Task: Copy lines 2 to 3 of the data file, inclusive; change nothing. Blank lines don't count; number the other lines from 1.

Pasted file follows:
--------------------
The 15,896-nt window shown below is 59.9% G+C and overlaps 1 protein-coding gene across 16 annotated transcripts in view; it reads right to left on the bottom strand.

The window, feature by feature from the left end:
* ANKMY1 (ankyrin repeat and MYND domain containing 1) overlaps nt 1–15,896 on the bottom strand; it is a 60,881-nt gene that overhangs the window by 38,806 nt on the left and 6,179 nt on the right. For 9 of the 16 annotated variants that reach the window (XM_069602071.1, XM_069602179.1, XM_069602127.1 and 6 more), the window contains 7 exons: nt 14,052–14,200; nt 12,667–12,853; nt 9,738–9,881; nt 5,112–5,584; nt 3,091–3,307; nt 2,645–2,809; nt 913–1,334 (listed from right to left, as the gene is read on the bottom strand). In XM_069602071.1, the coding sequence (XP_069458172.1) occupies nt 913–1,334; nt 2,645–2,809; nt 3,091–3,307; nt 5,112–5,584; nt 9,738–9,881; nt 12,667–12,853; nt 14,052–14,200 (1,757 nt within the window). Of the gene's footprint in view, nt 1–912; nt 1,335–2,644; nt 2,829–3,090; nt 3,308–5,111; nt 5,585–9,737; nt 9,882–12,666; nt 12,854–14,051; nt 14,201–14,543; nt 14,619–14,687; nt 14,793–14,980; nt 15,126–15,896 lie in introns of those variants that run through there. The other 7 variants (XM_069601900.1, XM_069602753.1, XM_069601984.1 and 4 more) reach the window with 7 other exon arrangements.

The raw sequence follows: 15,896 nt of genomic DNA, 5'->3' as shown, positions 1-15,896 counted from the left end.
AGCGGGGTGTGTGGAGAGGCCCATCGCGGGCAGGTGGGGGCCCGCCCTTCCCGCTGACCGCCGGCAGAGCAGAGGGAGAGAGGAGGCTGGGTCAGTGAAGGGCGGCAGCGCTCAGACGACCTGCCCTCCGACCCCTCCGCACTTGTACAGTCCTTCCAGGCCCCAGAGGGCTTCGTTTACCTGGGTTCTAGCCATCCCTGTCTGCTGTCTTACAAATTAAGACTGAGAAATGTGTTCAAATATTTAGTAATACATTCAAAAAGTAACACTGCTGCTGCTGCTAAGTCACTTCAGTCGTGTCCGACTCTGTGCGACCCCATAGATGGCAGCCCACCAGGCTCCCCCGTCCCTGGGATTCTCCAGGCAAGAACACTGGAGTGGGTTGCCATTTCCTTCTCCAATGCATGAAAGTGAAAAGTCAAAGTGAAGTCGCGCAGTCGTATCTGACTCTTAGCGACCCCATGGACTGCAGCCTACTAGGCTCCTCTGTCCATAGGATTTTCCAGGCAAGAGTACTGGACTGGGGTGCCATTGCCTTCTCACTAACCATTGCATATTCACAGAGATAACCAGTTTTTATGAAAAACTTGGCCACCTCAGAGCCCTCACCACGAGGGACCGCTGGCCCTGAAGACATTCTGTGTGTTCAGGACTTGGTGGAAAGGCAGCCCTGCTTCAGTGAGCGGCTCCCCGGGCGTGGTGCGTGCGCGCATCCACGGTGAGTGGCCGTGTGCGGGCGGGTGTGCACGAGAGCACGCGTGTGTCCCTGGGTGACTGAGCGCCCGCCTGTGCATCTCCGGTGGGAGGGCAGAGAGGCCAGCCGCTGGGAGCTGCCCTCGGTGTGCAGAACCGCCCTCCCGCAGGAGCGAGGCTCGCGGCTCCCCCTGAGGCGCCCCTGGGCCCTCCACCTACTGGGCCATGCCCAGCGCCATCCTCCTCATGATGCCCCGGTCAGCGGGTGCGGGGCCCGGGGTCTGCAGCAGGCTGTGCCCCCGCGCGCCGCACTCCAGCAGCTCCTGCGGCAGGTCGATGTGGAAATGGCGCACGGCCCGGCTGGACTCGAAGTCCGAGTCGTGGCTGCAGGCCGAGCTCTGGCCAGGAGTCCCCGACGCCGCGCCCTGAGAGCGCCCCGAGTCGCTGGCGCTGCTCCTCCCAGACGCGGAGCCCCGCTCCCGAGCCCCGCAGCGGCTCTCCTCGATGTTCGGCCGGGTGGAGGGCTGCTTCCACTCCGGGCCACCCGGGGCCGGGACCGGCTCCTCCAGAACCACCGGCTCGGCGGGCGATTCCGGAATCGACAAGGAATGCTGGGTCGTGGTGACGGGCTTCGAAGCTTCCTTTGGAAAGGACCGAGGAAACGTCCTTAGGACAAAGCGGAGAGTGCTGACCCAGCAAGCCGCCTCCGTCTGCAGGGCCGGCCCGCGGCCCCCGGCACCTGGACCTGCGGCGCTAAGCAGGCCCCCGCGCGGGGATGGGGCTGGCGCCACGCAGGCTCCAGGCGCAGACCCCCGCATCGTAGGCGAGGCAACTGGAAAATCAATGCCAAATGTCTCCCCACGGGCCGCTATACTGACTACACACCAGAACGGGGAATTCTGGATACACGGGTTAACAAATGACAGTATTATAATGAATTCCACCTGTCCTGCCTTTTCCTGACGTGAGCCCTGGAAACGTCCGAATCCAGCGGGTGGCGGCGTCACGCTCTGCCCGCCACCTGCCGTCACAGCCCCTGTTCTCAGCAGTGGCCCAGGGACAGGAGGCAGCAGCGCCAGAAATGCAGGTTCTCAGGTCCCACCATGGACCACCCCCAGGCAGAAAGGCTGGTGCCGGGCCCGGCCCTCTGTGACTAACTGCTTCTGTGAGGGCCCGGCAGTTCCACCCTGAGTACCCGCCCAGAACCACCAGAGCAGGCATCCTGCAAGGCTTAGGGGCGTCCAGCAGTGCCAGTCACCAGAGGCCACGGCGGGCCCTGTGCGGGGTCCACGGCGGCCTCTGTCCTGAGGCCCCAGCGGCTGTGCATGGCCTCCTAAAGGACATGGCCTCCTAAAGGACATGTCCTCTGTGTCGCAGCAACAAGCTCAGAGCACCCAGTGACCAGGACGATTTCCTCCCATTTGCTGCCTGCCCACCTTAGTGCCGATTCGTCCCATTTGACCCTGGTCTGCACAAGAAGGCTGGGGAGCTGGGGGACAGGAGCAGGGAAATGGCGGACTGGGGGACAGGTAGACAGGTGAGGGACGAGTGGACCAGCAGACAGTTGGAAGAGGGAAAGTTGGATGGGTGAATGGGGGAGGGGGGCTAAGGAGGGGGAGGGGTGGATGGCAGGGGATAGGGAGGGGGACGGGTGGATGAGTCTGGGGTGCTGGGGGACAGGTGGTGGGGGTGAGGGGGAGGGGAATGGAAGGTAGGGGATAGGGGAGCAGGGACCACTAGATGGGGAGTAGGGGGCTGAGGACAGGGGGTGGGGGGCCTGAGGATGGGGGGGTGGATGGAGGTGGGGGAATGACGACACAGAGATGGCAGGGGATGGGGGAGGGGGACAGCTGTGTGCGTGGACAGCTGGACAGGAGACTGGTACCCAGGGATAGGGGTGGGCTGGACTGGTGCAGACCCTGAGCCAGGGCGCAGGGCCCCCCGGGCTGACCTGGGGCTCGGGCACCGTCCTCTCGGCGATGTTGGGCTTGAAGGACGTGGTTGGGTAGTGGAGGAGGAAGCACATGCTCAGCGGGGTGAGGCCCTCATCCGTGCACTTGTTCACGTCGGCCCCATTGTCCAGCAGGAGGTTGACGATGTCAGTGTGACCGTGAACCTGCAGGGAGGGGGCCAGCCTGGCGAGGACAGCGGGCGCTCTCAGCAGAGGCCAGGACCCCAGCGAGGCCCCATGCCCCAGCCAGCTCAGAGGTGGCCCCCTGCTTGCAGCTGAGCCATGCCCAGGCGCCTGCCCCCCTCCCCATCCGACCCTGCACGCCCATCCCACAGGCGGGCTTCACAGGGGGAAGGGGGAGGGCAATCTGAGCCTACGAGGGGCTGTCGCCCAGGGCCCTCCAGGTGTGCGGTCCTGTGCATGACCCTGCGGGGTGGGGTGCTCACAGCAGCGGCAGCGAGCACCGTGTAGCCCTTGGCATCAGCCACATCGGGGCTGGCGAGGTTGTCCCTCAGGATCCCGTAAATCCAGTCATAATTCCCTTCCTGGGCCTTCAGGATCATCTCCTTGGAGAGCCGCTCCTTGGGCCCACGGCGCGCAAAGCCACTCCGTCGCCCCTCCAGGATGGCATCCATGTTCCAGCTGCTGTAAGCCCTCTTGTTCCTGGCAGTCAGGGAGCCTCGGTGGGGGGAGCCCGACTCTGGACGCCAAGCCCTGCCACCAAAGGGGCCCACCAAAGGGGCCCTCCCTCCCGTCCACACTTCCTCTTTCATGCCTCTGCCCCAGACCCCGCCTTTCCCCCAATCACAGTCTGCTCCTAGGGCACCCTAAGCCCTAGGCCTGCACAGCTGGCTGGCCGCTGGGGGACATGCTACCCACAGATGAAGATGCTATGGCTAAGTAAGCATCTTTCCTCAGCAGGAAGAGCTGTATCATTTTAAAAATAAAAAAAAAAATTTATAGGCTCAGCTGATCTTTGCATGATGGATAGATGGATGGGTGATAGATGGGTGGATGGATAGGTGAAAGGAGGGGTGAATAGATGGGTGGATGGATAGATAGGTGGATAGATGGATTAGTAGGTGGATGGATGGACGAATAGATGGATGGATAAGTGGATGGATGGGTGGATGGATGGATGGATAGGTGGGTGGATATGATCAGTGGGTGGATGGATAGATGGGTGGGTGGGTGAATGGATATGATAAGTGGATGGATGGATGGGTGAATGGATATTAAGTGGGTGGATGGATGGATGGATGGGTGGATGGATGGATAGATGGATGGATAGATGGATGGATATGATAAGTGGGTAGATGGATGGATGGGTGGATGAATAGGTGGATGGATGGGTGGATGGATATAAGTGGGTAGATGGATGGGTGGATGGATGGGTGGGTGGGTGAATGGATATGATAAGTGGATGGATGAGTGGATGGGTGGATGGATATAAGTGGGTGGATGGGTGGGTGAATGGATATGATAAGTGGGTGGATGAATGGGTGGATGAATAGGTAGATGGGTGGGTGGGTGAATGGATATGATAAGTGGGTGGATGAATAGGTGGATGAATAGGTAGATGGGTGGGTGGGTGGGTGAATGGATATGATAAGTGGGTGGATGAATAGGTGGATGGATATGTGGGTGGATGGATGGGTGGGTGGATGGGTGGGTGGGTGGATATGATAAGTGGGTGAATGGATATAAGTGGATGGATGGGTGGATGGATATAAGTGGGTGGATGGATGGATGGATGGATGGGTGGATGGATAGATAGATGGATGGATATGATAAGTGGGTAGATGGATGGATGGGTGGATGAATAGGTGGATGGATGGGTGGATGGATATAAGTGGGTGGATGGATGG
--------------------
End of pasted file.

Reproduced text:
The window, feature by feature from the left end:
* ANKMY1 (ankyrin repeat and MYND domain containing 1) overlaps nt 1–15,896 on the bottom strand; it is a 60,881-nt gene that overhangs the window by 38,806 nt on the left and 6,179 nt on the right. For 9 of the 16 annotated variants that reach the window (XM_069602071.1, XM_069602179.1, XM_069602127.1 and 6 more), the window contains 7 exons: nt 14,052–14,200; nt 12,667–12,853; nt 9,738–9,881; nt 5,112–5,584; nt 3,091–3,307; nt 2,645–2,809; nt 913–1,334 (listed from right to left, as the gene is read on the bottom strand). In XM_069602071.1, the coding sequence (XP_069458172.1) occupies nt 913–1,334; nt 2,645–2,809; nt 3,091–3,307; nt 5,112–5,584; nt 9,738–9,881; nt 12,667–12,853; nt 14,052–14,200 (1,757 nt within the window). Of the gene's footprint in view, nt 1–912; nt 1,335–2,644; nt 2,829–3,090; nt 3,308–5,111; nt 5,585–9,737; nt 9,882–12,666; nt 12,854–14,051; nt 14,201–14,543; nt 14,619–14,687; nt 14,793–14,980; nt 15,126–15,896 lie in introns of those variants that run through there. The other 7 variants (XM_069601900.1, XM_069602753.1, XM_069601984.1 and 4 more) reach the window with 7 other exon arrangements.